Tagged in: dns, haproxy, privacy, projects, tls

§ Context

I recently read about Mozilla launching DoH in Canada, and the usual questions about whether anyone should trust anyone else to not spy on users.

DoH encrypts DNS queries from the client to the recursive server. Those queries used to be sent in cleartext, allowing for manipulation, interception, etc. One could of course change their DNS server, but the ISPs could still sniff and manipulate those requests.

With HTTPS, those worries go away, except for the part where one party (then the ISP, now the DoH server operator, also called the Trusted Recursive Resolver TRR) still has logs of requests + IP addresses they originated from. In the US, people probably trust Cloudflare or Google more than their ISP with this data trove but: why would anyone trust anyone? Cloudflare and other DNS operators are still corporate entities incorporated in specific countries that more or less respect basic human rights 1 2 3.

Mozilla’s justification for DoH’s privacy is laughably weak (emphasis mine):

What is the privacy policy for DNS over HTTPS?

Implementing DoH is part of our work to safeguard users from the pervasive online tracking of personal data. To do that, Mozilla requires all DNS providers that can be selected in Firefox to comply with our resolver policy through a legally-binding contract.

As if contracts were never broken or ideals never shattered. And if a TRR ever breaks the contract, how much would anyone wager that the bad TRR would go under?

Cryptographically sound setup sounds better than ink stains between megacorps.

Recently too, Apple unveiled their iCloud private relay, which works on the same principle as TOR. The idea is to add an indirection layer: client to Apple, Apple to third-party, third-party to destination website. In that chain, only the client has full knownledge of the client and destination.

Can this idea be ported to some other protocols, like DoH?

Oh wow, this looks… so simple (digraph source)

§ How does it work?

Oblivious DNS-over-HTTPS, see the source here

§ Why does it work?

§ Cool, how do I set it up?

§ Server

With haproxy:

global
  daemon
  ...

frontend popho
  bind 10.10.10.2:443
  mode tcp
  tcp-request inspect-delay 2s
  # define ACL names
  acl oneoneoneone req.ssl_sni -i cloudflare-dns.com
  acl dnsgoogle req.ssl_sni -i dns.google
  ... # more ACLs
  # Accept connections that we know how to handle
  tcp-request content accept if oneoneoneone
  tcp-request content accept if dnsgoogle
  ... # more accepts
  # Reject SNIs we don't recognize
  tcp-request content reject
  # define where to go if there's a match
  use_backend bk_oneoneoneone if oneoneoneone
  use_backend bk_dnsgoogle if dnsgoogle
  ... # more backends

backend bk_oneoneoneone
  mode tcp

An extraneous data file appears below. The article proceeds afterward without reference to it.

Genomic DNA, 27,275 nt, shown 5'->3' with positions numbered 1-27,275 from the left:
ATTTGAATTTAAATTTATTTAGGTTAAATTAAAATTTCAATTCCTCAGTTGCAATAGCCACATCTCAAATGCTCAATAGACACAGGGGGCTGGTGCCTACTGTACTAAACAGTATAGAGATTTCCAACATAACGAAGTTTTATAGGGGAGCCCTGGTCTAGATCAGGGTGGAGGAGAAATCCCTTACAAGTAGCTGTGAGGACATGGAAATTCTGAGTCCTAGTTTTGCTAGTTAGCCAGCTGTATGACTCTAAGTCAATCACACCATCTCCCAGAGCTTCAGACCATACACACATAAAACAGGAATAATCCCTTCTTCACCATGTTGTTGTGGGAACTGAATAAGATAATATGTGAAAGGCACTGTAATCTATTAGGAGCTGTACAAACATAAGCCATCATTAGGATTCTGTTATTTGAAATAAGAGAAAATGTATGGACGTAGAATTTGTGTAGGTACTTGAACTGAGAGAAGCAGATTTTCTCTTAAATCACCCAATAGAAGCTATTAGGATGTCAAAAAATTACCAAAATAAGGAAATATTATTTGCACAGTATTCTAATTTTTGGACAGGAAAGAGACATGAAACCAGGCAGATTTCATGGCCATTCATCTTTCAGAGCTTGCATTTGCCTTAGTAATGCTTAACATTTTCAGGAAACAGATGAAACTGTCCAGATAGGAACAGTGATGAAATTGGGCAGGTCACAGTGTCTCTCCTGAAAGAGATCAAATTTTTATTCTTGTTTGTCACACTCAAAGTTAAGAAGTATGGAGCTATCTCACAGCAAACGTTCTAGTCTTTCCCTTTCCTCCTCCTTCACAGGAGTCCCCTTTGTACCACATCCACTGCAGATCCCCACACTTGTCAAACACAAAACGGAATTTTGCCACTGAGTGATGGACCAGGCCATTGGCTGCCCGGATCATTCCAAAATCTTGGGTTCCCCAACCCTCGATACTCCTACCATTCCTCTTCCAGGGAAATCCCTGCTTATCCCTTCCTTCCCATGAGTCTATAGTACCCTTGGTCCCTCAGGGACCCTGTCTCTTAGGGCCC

server oneoneoneone1 cloudflare-dns.com:443

backend bk_dnsgoogle
  mode tcp
  server dnsgoogle1 dns.google:443

... # more backends

Taking the list from curl’s GitHub wiki, and their python script.

#!/bin/sh

dest="$(mktemp -d)"
acls="$dest/acls"
reject="$dest/reject"
use="$dest/use"
backends="$dest/backends"

./scrape_doh_providers.py '"{}".format(o["hostname"])' |
  uniq |
  while IFS='' read -r _domain; do
    _domain_nodot="$(printf '%s' "$_domain" | tr -d '.')"
    printf 'acl %s req.ssl_sni -i %s\n' "$_domain_nodot" "$_domain" >> "$acls"
    printf 'tcp-request content accept if %s\n' "$_domain_nodot" >> "$reject"
    printf 'use_backend bk_%s if %s\n' "$_domain_nodot" "$_domain_nodot" >> "$use"
    printf 'backend bk_%s\n  mode tcp\n  server %s %s:443\n\n' "$_domain_nodot" "${_domain_nodot}1" "$_domain" >> "$backends"
  done

printf 'tcp-request content reject\n' >> "$reject"

echo "see $dest"

This means that starting now, my server can be used as a proxy for all known DoH servers listed there.

§ Client

Some setups (notably Android) rely on classical DNS queries to reach the trusted resolver (WTF, this was exactly what DoH was supposed to protect us from?!). It would be cool if setting up an oblivious DNS was easy: e.g. https://151.80.43.167#dns.google/dns-query

§ Firefox

In the about:config page of Firefox, you can set:

network.trr.bootstrapAddress 151.80.43.167
network.trr.mode 3
network.trr.uri https://cloudflare-dns.com/dns-query

§ curl(1)

If you want to test it out “one-shot”, try:

curl -v --doh-url 'https://cloudflare-dns.com/dns-query' --resolve 'cloudflare-dns.com:443:151.80.43.167' https://try.popho.be

It should report:

*   Trying 151.80.43.167:443...
* Connected to cloudflare-dns.com (151.80.43.167) port 443 (#2)
...
* Connected to cloudflare-dns.com (151.80.43.167) port 443 (#1)
...
*  subjectAltName: host "cloudflare-dns.com" matched cert's "cloudflare-dns.com"
...
*  SSL certificate verify ok.

The client can connect to my server on port https, request cloudflare-dns.com and get to it with no issue.

§ The rest

I couldn’t find anything tangible for either system-wide settings nor for Chromium & Co.

§ Limitations

No idea about the legal implications of all of this. And really, maybe my operator (OVH) has logs. If someone now asks about what happened with your computer when you get arrested, they’ll see you connected to my server instead of a known TRR.

If I forward a canary or honeypot domain request, then it’s still Google or Cloudflare doing the actual resolving, and they should be contractually obligated to… whatever.

Also, I’m not opening an open recursor on Internet, because we’re using TCP.

My server is hosted by OVH in France. Services that geoblock content will break.

If haproxy blows up because it’s receiving too many connections, this blog will be unavailable in the legacy IP space. This was also an occurence of “more software = more bugs” I wrote about in my HTTPS setup.

§ See also

I may have re-discovered Princeton’s ODNS.